EMS system that we have today, but just 50 years ago, it did not
exist," Dr. Clayton Kazan, the medical director for the Los Angeles
County Fire Department, said in a statement. "While ambulance
transportation existed, virtually no medical care was provided until
the patient arrived at the hospital."
Graf's "Heart Car" named for its Heart Emergency Assistance Response
Team helped spark "a movement that has been responsible for saving
innumerable lives worldwide," Kazan said.
In interviews, Graf said he was inspired by the work of Irish
physician Frank Pantridge, who chronicled his success with emergency
care in a British medical journal.
"Amazingly, the reaction of the British medical establishment
consisted for the most part of disbelief, ridicule and even
hostility," the Guardian, a British newspaper, noted in its 2005
obituary of Pantridge.
"It was to be 16 years before the concept of taking the care to the
patient was fully accepted," the Guardian wrote. "The reaction in
America was totally different, and the creation of mobile units was
both swift and comprehensive."
I think this article was the same. No time to read it again.
IOW, because of that group of people, LA led the country in emergency
medicine practiced by those in ambulances, and later from the fire
I watched the show a lot too years ago, and sometimes now, on MeTV,
and I didn't realize until 30 days ago that it represented a real
milestone in medicine.
What's strange is that this man gets no notice in Wikip, If you look
in the History of Ambulances in wikip, it talks about other people.
I knew that the timing for the show "Emergency" was close to the
beginning of the REAL Paramedics and other EMS services, and what you
posted confirms this. I also thought that the show was produced to show
the public about these new practices and gain some acceptance among the
public. Once again, I think I'm right in this thinking. Of course it was
also a good series and I still enjoy watching it. Besides being
educational it was also adventurous and sometimes quite humorous too.
I wish they still produced tv series like this. Most of the stuff on tv
these days is not worth the time it takes me to push the ON button on my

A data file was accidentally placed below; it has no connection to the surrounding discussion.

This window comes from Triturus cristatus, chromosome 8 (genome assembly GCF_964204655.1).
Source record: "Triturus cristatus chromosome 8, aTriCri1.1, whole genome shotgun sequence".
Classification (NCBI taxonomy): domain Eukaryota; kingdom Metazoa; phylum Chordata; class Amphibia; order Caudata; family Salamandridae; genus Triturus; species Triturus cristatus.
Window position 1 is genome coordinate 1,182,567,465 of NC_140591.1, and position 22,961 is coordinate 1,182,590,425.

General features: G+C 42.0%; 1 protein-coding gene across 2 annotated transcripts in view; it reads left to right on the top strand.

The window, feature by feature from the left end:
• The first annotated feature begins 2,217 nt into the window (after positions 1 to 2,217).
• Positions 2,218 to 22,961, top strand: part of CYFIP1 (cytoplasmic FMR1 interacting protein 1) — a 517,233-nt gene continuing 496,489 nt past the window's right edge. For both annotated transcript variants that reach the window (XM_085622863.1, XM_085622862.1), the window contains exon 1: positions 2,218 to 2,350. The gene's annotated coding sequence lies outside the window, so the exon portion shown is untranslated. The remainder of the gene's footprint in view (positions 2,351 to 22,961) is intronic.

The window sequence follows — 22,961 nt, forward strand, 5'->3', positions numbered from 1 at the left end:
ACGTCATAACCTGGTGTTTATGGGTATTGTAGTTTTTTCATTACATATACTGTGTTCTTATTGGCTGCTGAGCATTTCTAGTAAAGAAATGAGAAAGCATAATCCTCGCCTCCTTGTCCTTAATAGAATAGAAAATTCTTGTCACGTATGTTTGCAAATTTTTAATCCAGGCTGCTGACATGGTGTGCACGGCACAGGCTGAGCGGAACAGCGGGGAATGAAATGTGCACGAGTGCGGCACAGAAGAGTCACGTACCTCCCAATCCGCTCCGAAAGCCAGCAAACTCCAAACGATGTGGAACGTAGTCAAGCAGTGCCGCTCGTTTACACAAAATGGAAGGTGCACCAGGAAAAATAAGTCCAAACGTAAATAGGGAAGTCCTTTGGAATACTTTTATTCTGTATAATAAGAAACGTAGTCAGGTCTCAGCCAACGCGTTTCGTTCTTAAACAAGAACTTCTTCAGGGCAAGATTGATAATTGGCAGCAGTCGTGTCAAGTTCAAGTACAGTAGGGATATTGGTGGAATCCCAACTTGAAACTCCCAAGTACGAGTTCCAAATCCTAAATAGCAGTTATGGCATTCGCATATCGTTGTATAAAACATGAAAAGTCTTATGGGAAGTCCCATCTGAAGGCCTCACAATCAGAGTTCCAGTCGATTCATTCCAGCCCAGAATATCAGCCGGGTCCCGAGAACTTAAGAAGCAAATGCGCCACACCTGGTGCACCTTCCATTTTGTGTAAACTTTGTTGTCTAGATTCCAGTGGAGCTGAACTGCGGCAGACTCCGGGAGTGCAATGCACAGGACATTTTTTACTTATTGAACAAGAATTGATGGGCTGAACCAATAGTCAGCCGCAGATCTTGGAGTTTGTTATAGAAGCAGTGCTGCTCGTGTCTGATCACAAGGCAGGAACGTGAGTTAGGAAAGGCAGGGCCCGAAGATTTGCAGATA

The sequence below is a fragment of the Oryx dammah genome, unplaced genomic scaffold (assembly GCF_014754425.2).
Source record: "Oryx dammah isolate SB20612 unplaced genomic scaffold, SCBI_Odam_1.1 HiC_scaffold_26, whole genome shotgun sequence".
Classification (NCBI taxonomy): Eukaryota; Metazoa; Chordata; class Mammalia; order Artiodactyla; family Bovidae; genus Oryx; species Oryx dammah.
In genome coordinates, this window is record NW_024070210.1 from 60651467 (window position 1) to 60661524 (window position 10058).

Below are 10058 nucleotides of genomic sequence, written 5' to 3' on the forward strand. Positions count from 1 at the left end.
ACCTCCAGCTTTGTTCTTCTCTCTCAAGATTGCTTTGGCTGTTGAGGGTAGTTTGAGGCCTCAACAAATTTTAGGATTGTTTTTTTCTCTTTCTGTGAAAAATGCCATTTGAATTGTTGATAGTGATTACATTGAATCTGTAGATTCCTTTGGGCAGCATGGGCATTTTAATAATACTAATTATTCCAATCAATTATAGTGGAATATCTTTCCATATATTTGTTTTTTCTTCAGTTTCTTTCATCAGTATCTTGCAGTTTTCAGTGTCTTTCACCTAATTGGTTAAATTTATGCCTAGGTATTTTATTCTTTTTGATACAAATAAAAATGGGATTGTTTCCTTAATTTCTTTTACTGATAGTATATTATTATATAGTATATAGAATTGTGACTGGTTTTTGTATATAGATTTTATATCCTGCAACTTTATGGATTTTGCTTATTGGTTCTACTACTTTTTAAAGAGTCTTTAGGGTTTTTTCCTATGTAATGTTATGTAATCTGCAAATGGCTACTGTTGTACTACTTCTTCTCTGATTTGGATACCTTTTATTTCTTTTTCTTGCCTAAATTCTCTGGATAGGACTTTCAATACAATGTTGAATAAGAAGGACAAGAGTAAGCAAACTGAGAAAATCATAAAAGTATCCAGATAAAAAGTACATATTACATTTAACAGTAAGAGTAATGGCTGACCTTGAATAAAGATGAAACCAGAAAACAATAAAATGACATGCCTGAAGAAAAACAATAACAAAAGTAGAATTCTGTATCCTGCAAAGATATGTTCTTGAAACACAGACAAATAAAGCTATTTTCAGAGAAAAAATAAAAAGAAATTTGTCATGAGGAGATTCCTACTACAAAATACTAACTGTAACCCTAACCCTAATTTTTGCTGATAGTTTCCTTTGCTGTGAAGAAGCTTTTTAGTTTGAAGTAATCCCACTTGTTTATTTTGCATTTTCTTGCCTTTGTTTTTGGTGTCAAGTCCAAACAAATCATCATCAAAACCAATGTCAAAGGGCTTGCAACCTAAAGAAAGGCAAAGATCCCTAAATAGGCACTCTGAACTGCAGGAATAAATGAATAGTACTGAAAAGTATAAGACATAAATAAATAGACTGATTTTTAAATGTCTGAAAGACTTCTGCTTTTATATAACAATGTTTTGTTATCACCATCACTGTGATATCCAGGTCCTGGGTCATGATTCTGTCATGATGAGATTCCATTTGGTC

On Wed, 02 Dec 2015 02:09:10 -0600, email@example.com wrote:
I think so too. Also the other way around, I'm sure. Some people
already knew about it, thought it was good, and enjoyed seeing a
dramatization of it.
Actually, I think this is the basis of their idea that it's better to
wait for paramedics than to be driven to the hospital, in an
emergency. Because fire stations are spread out, fairly near everyone,
and hospitals might be farther away (plus in their officious way, they
don't want civilians speeding through the streets.) But since I'm
only a mile from the hospital (with only one traffic light) and 1.5
miles from the fire station, that might not apply to me or my
That's so true. Thank goodness for MeTV, AntennaTV, Decades, Grit,
and a couple others.
On 12/2/2015 3:09 AM, firstname.lastname@example.org wrote:
I suspect several things (Such as Dr. Graf's actions)
combined at the same time period. I'm grateful they
E! Remains one of my favorite TV shows. I enjoy the
reruns when I can see them. I caught endless technical
errors, like when they flip open the EKG and read
V-fib before they connect any leads to the patient.
I still enjoy yelling at the TV set when they make such
blunders and mistakes.
I worked at a gas utility for 40 years and learned some facts about gas.
Filling a room with gas will NOT kill you, this would only work with
manufactured gas (they don't make this stuff anymore), that contained a lot
of carbon monoxide, natural gas is not poisonous, but it can make you sick
enough to wish it had killed you. You can commit suicide by leaking the gas
then igniting it and then it will only explode within a narrow range of
concentrations, or you can do the job by displacing all the oxygen.